CDC also supports research on the prevalence of TBI-related disability and other outcomes. In this issue, Selassie et al use population-based follow-up data from the South Carolina Traumatic Brain Injury Follow-up Registry (SCTBIFR) to report a substantial increase in the risk of death within one year after hospitalization with a TBI. This and other forthcoming papers from the South Carolina follow-up study suggest that ongoing monitoring of health status after hospital discharge with a TBI may be critical to maintaining health postinjury. Similarly, Kraus et al show that, 6 months after injury, persons with TBI who are treated and released from the emergency department still have health problems that require medical management. Ensuring that people with TBI get needed posthospital medical care is an important consideration for TBI professionals.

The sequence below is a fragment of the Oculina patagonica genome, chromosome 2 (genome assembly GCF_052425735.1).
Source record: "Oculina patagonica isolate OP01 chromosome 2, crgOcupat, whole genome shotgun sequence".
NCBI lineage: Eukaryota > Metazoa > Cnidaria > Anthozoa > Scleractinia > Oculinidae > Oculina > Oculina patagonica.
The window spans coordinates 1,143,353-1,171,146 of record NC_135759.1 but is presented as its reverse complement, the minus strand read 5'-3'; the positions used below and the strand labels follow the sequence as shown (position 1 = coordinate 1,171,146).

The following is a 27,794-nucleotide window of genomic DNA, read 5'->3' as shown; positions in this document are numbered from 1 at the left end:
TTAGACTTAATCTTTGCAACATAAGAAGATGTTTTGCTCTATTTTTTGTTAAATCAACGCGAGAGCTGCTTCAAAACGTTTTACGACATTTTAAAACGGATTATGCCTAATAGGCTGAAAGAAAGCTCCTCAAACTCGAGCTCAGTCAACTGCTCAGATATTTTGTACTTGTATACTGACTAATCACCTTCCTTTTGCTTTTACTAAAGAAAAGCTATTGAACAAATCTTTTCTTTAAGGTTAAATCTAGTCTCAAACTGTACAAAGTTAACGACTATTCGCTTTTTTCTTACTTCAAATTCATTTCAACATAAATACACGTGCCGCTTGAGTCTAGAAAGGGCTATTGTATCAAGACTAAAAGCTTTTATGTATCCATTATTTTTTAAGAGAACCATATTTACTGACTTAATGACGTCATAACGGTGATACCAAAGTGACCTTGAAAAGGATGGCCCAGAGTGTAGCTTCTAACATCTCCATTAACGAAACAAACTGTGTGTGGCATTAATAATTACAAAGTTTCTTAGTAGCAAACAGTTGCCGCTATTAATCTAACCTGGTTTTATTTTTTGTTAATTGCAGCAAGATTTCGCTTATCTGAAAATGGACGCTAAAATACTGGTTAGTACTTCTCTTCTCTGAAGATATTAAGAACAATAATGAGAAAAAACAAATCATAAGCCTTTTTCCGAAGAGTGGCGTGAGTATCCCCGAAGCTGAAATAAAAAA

CDC plays an important role in educating the public and increasing awareness about TBI by closing gaps in knowledge through activities that respond to the provisions of the Children's Health Act of 2000. Selected CDC education and awareness activities, including those conducted in collaboration with partners such as the Brain Injury Association of America (BIAA), The Health Resources and Services Administration (HRSA), and the National Association of State Head Injury Administrators (NASHIA), are summarized in the article by Langlois et al (“Tracking the Silent Epidemic …”). These efforts show CDC's commitment to working with other health agencies and organizations to provide needed information about TBI.
In recent years, CDC has begun supporting states with CDC-funded TBI surveillance systems to explore the feasibility of using their data and data systems to help people with TBI find out about and access available services. The article by Sample and Langlois summarizes Colorado's experience in exploring and developing better ways to link state residents with TBI to services so that other states can learn from these efforts.